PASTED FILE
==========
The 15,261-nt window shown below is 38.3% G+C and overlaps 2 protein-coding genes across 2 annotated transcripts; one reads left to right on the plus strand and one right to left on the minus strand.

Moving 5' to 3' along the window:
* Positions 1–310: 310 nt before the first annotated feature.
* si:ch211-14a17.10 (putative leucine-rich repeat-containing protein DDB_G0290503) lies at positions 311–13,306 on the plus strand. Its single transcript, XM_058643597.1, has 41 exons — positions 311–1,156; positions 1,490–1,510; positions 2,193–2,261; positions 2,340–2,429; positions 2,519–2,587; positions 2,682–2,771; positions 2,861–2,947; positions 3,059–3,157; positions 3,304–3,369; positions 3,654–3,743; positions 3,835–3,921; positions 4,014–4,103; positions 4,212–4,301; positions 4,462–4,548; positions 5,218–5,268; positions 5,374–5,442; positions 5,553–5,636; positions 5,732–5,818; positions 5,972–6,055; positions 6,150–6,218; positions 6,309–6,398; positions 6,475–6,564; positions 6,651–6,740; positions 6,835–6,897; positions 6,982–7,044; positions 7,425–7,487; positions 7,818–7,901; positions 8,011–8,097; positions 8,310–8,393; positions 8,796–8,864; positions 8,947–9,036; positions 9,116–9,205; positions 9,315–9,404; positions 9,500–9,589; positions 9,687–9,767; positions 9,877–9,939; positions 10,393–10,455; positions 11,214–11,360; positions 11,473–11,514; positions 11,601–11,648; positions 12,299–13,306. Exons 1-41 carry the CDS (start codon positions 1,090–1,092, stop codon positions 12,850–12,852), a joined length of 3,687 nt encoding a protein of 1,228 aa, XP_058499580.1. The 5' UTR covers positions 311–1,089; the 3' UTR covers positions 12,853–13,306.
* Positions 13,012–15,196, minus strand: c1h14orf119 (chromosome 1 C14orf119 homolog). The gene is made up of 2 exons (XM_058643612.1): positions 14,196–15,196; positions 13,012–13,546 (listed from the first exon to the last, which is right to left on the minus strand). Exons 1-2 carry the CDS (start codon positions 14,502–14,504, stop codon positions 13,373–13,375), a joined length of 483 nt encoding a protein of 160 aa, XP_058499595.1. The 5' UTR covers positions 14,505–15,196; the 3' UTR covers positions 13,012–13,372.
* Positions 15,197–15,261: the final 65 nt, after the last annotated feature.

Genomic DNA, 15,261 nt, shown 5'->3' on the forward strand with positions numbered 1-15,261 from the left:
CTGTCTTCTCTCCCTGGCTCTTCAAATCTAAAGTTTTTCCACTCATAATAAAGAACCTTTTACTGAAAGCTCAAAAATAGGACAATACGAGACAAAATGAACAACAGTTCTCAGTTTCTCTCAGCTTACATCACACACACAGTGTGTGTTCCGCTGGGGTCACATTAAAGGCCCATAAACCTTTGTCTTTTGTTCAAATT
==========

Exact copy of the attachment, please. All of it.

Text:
The 15,261-nt window shown below is 38.3% G+C and overlaps 2 protein-coding genes across 2 annotated transcripts; one reads left to right on the plus strand and one right to left on the minus strand.

Moving 5' to 3' along the window:
* Positions 1–310: 310 nt before the first annotated feature.
* si:ch211-14a17.10 (putative leucine-rich repeat-containing protein DDB_G0290503) lies at positions 311–13,306 on the plus strand. Its single transcript, XM_058643597.1, has 41 exons — positions 311–1,156; positions 1,490–1,510; positions 2,193–2,261; positions 2,340–2,429; positions 2,519–2,587; positions 2,682–2,771; positions 2,861–2,947; positions 3,059–3,157; positions 3,304–3,369; positions 3,654–3,743; positions 3,835–3,921; positions 4,014–4,103; positions 4,212–4,301; positions 4,462–4,548; positions 5,218–5,268; positions 5,374–5,442; positions 5,553–5,636; positions 5,732–5,818; positions 5,972–6,055; positions 6,150–6,218; positions 6,309–6,398; positions 6,475–6,564; positions 6,651–6,740; positions 6,835–6,897; positions 6,982–7,044; positions 7,425–7,487; positions 7,818–7,901; positions 8,011–8,097; positions 8,310–8,393; positions 8,796–8,864; positions 8,947–9,036; positions 9,116–9,205; positions 9,315–9,404; positions 9,500–9,589; positions 9,687–9,767; positions 9,877–9,939; positions 10,393–10,455; positions 11,214–11,360; positions 11,473–11,514; positions 11,601–11,648; positions 12,299–13,306. Exons 1-41 carry the CDS (start codon positions 1,090–1,092, stop codon positions 12,850–12,852), a joined length of 3,687 nt encoding a protein of 1,228 aa, XP_058499580.1. The 5' UTR covers positions 311–1,089; the 3' UTR covers positions 12,853–13,306.
* Positions 13,012–15,196, minus strand: c1h14orf119 (chromosome 1 C14orf119 homolog). The gene is made up of 2 exons (XM_058643612.1): positions 14,196–15,196; positions 13,012–13,546 (listed from the first exon to the last, which is right to left on the minus strand). Exons 1-2 carry the CDS (start codon positions 14,502–14,504, stop codon positions 13,373–13,375), a joined length of 483 nt encoding a protein of 160 aa, XP_058499595.1. The 5' UTR covers positions 14,505–15,196; the 3' UTR covers positions 13,012–13,372.
* Positions 15,197–15,261: the final 65 nt, after the last annotated feature.

Genomic DNA, 15,261 nt, shown 5'->3' on the forward strand with positions numbered 1-15,261 from the left:
CTGTCTTCTCTCCCTGGCTCTTCAAATCTAAAGTTTTTCCACTCATAATAAAGAACCTTTTACTGAAAGCTCAAAAATAGGACAATACGAGACAAAATGAACAACAGTTCTCAGTTTCTCTCAGCTTACATCACACACACAGTGTGTGTTCCGCTGGGGTCACATTAAAGGCCCATAAACCTTTGTCTTTTGTTCAAATT